Retailers can use this new cloud-based marketing service to better serve and engage with shoppers. The Apple Pay integration enables retailers to offer one-touch checkout for both online and in-store purchases, creating a frictionless checkout experience while also closing the online-offline attribution loop. The integration with Einstein, on the other hand, adds some analytics and customization features into the mix to make the system more efficient and data-driven.
For more information on how retailers can better utilize customer data to connect with shoppers across various sales channel, check out the Boundless Retail section in our Outlook 2016.
Source: Marketing Land
Samba TV has acquired Filmaster, a startup based in Warsaw, Poland composed mostly of Data Scientists and developers or Artificial Intelligence software. Described as a service that offers content recommendations using “its own proprietary artificial intelligence and machine learning algorithms”, Filmaster will help boost Samba’s “capabilities in content recommendations and marketing automation”, per Samba TV’s press release.
As the world’s leading provider of Smart TV applications, Samba TV will soon begin incorporating Filmaster’s technology in its software so as to improve the relevance of cross-screen advertising, as Samba TV’s platform is monetized by brand sponsorships. Back in April, the Lab led our parent company Interpublic Group to invest in Samba TV, and we are excited to see what this acquisition may bring for them.
Header image courtesy of Samba TV
Read original story on: Wired
Last week, Amazon quietly launched a new service aimed at opening its own AI technology, which its mighty recommendation engine is built on, to all businesses to use. The new service, known as the Amazon Machine Learning Service, is designed to help developers easily integrate targeted recommendation engines based on data and machine learning into their own websites and apps. As part its ever-growing suite of AWS cloud computing services, Amazon continues to claim Internet infrastructures, one piece at a time.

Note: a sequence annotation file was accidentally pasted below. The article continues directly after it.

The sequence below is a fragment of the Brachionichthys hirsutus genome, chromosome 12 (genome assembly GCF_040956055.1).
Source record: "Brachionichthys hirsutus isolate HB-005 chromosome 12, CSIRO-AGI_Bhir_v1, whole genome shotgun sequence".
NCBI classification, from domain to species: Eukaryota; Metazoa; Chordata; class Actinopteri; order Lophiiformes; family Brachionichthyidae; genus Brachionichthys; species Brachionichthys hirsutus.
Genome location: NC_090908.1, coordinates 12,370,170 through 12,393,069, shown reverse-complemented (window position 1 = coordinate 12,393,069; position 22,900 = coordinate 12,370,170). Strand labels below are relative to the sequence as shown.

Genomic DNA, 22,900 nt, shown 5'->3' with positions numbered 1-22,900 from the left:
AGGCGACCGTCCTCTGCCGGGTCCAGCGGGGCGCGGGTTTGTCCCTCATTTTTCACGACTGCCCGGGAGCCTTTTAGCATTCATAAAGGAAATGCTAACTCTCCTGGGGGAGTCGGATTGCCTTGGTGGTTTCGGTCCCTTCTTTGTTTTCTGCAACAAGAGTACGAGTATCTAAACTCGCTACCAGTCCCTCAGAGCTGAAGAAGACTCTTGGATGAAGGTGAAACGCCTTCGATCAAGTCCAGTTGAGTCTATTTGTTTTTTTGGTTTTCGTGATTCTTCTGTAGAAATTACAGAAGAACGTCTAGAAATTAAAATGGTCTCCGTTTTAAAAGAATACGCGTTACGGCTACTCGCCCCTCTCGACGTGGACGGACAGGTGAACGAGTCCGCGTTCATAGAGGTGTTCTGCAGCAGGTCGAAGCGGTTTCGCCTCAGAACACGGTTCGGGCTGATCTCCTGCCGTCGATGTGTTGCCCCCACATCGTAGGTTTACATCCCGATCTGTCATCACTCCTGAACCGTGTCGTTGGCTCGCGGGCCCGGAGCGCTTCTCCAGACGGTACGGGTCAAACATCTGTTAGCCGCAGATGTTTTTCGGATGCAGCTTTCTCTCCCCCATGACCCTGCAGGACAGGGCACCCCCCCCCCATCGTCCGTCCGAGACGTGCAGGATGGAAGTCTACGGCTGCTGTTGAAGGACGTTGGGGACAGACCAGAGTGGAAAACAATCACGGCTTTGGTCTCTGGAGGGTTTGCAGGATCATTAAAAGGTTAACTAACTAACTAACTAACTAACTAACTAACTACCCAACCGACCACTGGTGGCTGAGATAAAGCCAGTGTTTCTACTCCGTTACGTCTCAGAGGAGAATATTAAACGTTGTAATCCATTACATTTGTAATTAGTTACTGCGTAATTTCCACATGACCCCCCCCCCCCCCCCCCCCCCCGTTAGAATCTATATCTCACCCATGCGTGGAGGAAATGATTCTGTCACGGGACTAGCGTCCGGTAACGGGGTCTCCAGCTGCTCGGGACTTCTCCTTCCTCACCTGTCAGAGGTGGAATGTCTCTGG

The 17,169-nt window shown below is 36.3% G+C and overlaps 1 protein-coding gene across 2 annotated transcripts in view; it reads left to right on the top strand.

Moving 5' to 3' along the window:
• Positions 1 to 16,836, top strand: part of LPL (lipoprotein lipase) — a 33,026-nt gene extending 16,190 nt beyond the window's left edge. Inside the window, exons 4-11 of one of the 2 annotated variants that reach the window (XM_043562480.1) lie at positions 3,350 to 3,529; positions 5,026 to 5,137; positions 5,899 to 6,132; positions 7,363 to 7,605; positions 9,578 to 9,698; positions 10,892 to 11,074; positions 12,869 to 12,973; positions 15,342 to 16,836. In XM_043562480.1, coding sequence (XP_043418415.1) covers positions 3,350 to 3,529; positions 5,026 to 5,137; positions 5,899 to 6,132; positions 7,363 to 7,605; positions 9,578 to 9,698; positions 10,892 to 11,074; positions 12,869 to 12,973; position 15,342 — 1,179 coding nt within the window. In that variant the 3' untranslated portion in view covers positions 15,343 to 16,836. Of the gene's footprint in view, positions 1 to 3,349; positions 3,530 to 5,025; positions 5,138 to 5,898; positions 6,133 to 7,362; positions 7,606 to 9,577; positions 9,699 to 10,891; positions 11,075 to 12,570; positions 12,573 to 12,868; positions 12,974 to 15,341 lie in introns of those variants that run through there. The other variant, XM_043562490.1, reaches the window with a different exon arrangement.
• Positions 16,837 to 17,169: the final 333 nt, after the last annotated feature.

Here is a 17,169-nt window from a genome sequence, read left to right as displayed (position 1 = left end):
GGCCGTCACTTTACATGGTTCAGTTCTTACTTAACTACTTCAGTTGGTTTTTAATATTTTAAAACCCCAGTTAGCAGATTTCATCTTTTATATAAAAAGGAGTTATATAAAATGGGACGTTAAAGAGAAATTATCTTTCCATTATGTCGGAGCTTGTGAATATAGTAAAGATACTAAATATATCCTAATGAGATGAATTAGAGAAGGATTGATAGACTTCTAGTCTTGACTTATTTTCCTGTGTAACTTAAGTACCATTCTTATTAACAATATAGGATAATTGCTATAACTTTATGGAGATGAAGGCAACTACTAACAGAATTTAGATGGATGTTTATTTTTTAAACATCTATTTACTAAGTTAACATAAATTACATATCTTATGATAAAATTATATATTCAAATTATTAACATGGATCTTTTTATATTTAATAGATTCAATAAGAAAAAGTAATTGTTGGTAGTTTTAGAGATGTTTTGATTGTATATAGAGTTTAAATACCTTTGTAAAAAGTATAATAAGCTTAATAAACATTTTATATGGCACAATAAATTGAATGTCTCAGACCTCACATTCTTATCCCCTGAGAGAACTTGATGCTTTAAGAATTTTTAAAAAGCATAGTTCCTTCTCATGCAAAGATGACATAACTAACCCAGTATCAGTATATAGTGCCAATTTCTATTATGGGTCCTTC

A new system developed at the University of Rochester aims to give users genuine opinions about a restaurant before you commit your money. Called “nEmesis,” their software uses machine learning to listen to geotagged tweets that match a restaurant location. It follows that user’s tweets for 72 hours, and captures any information about them feeling ill. Though it’s not good at accounting for random bouts of the flu amidst genuine food poisonings, over a four month period it correctly identified 480 reports of food poisoning. So maybe before you risk that C-rated lunch spot in NYC, check out nEmesis to see what’s really going on.
All new features require an adoption period where users familiarize themselves with the tech. Graph Search is one of Facebook’s most ambitious initiatives that places Facebook at the center of online discovery, but also brings with it some serious user challenges. This article from Gigaom shows both the machine learning and human intervention required to streamline the product to gain mass adoption.
Google X creates 16,000-core ‘neural network’ for independent machine learning